Costs of Inflation: Price Confusion and Money Illusion

Course Outline

Costs of Inflation: Price Confusion and Money Illusion

The inflation rate can be somewhat volatile and unpredictable. For example, let’s take the period between 1964 and 1983 in the U.S. The inflation rate jumped around from 1.3% in 1964 to 5.9% in 1970, and all the way up to 14% in in 1980, before dipping back down to 3% in 1983. These dramatic changes, though still fairly mild in the realm of inflation, caught people off-guard.

Peru’s inflation rates in the late 1980s through the early 1990s were on even more of a rollercoaster. Clocking in at 77% in 1986, its inflation rate was already quite high. But by 1990, it had jumped to 7,500%, only to fall to 73% a mere two years later.

High and volatile inflation rates can wreak havoc on the price system where prices act as signals. If the price of oil rises, it signals scarcity of that product and allows consumers to search for alternatives. But with high and volatile inflation, there’s noise interfering with this price signal. Is oil really more scarce? Or are prices simply rising? This leads to price confusion – people are unsure of what to do and the price system is less effective at coordinating market activity.

Money illusion is another problem associated with inflation. You’ve likely experienced this yourself. Think of something that you’ve noticed has gotten more expensive over the course of your lifetime, such as a ticket to the movies. Is it really that going out the movies has become a pricier activity, or is it the result of inflation? It’s difficult for us to make all of the calculations to accurately compare rising costs. This is known as “money illusion” – or when we mistake a change in the nominal price with a change in the real price.

Inflation, especially when it’s high and volatile, can result in some costly problems for everyone. Next up, we’ll look at how it redistributes wealth and can break down financial intermediation.

Teacher Resources


Why is inflation a problem? To the person in the street, the costs of inflation are obvious. Prices are going up. What could be worse? But inflation increases all prices, including wages. If all prices are going up, what's the problem? If everyone knew that the inflation rate would be 2% or 8%, then everyone could prepare. And the exact rate -- it wouldn't matter so much. But it's often the case that no one knows what the inflation rate is going to be.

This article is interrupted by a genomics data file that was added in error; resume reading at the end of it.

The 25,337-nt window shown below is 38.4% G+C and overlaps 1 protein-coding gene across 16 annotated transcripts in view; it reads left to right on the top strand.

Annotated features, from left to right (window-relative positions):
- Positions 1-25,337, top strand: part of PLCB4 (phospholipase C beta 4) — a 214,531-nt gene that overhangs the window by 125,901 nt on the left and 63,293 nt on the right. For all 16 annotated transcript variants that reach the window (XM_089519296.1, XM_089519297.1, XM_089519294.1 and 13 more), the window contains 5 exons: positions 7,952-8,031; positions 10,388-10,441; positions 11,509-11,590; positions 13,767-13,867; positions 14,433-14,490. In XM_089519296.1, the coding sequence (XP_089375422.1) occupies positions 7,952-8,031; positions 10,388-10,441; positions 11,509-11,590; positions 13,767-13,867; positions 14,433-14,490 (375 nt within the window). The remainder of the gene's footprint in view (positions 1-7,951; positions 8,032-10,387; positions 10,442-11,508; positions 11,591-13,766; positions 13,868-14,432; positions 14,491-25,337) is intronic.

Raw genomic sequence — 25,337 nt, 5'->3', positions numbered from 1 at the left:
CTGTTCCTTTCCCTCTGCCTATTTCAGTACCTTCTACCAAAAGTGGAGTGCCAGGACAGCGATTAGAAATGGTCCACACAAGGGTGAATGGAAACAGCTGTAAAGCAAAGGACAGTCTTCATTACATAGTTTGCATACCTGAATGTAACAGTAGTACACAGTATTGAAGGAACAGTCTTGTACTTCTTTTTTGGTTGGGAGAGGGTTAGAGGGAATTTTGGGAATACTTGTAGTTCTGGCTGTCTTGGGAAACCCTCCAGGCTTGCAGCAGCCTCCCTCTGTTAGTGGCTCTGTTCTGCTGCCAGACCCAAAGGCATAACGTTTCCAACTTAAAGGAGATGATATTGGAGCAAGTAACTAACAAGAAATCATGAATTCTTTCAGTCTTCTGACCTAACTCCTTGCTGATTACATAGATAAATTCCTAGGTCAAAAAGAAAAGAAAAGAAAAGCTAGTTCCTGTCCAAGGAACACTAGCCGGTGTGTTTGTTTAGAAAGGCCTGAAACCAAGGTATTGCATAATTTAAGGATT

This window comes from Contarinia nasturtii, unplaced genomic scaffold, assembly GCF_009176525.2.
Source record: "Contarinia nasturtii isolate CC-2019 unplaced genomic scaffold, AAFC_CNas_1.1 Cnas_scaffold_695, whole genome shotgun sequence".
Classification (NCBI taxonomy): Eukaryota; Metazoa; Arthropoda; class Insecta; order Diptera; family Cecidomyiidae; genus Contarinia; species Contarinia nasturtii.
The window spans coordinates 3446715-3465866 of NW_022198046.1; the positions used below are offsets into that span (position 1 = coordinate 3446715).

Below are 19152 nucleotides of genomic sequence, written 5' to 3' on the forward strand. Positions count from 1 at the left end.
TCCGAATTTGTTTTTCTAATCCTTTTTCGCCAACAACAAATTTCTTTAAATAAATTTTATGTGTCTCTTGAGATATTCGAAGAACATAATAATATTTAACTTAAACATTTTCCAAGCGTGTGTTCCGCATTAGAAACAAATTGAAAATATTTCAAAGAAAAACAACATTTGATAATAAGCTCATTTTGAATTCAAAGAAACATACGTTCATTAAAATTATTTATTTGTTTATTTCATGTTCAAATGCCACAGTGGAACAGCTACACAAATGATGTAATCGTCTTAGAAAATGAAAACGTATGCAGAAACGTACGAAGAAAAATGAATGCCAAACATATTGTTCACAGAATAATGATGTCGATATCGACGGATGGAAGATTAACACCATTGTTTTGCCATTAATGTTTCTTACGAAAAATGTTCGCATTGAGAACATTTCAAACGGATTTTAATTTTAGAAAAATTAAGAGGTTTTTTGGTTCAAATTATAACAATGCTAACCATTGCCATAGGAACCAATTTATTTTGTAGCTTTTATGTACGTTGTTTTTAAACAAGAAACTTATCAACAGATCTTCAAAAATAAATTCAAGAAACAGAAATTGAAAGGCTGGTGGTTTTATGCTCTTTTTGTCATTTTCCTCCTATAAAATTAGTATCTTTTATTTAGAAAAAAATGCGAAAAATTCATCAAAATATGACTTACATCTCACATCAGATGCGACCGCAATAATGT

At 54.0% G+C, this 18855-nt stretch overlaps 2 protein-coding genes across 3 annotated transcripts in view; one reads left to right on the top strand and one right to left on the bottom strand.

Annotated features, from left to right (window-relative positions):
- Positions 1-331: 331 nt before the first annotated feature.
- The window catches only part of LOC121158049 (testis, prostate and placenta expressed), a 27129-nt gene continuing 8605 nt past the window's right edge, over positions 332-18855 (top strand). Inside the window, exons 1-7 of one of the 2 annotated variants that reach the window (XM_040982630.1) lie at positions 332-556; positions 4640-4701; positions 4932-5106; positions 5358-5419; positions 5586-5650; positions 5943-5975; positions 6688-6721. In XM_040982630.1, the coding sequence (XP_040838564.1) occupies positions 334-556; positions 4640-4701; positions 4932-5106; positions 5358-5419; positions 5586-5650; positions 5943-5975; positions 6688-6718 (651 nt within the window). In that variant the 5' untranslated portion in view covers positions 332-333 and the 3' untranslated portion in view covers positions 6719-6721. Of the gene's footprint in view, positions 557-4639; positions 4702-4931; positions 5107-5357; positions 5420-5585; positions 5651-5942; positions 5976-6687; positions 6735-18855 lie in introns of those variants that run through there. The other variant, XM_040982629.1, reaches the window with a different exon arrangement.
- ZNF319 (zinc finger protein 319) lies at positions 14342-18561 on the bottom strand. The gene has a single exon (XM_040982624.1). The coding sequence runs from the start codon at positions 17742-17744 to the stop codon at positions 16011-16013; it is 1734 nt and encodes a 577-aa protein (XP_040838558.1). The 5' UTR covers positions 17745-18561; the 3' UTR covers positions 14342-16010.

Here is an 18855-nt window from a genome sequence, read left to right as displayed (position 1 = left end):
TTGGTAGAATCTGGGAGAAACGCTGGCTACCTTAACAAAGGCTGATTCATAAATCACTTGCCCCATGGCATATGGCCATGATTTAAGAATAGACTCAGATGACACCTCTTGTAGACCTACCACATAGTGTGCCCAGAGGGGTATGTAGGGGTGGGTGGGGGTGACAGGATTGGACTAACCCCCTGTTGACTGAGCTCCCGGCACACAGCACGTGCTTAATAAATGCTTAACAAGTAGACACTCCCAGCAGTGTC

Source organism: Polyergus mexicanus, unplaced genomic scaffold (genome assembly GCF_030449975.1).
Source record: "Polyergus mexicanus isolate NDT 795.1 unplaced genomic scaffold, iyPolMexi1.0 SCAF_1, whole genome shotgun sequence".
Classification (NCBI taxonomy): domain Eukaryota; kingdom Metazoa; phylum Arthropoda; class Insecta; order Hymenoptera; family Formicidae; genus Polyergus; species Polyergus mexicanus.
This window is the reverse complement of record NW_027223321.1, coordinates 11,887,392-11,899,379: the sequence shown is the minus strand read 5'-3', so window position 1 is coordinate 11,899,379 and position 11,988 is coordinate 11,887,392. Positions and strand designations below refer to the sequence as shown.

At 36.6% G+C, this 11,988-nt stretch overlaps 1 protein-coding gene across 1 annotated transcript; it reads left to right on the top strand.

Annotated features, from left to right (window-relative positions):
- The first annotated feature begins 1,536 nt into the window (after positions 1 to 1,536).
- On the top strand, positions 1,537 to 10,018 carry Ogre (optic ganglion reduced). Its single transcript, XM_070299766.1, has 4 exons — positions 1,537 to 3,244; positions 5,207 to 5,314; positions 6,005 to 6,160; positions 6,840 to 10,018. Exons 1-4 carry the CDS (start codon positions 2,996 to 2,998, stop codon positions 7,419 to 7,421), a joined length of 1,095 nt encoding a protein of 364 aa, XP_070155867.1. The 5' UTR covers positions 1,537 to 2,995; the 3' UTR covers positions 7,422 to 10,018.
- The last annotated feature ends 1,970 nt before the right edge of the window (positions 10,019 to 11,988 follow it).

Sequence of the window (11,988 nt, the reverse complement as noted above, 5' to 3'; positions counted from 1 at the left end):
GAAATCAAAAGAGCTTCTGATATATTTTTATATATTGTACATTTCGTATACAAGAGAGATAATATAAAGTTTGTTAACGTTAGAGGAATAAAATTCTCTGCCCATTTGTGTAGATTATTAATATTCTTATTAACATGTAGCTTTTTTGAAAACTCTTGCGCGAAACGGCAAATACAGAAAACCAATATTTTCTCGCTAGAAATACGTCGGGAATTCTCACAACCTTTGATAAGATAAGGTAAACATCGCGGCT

In the United States, the inflation rate was 1.3% in 1964. The rate then, quadrupled to 5.9% in 1970. And then it went to 11% in 1974. Inflation caught people by surprise. Then inflation went from 14% in 1980 to 3% in 1983. And again, people were surprised. And these changes -- they were mild. In Peru, the inflation rate was 77% in 1986. But then, just four years later, the inflation rate was running at 7,500% per year before falling back to 73% by 1992.



Who could possibly predict these kinds of changes? Now high rates of inflation do create some problems, as we'll discuss, but volatile and high inflation rates -- they're really costly. We're going to look at two costs: price confusion and money illusion. Remember from our video on the price system that a price is a signal wrapped up in an incentive. We said then that an increase in the price of oil -- it signals to users of oil that oil has become more scarce. And it incentivizes those users of oil to find ways to economize, such as by moving flower production to warmer climates. But when we have inflation, all prices are increasing.



So, price signals -- they become more difficult to interpret. There's price confusion. Is that increase in the price of oil -- is that due to greater scarcity? Or is it just due to more money chasing the same goods? Now people -- they're not so sure what to do. And the price system becomes a less effective way of coordinating economic action. Inflation, especially high and volatile inflation, it adds noise to prices. So, price signals become more difficult to interpret and coordination is made less effective. Money illusion is another problem. Let's face it. Human beings are not always perfectly rational.



So, suppose that over several years, the price of a movie ticket doubles. Even when we know that most prices, including wages, have doubled, we might still feel that movies -- they've just become so expensive. "I remember when going to the movies was a cheap date. It's too expensive now." If we think that movies were cheap in the past and expensive today, we might go to fewer movies, even when there hasn't been a change in the real price of movies -- the price corrected for inflation. Money illusion is when people mistake changes in nominal prices with changes in real prices. If we were perfectly rational, then we ought to just care about the real price. But sometimes that's hard to do because we compare things with the way we remember them, without doing all the fancy corrections and conversions in our head to compare real prices.



Inflation has other costs. It redistributes wealth and it breaks down financial intermediation. We're going to take up those costs in the next video.



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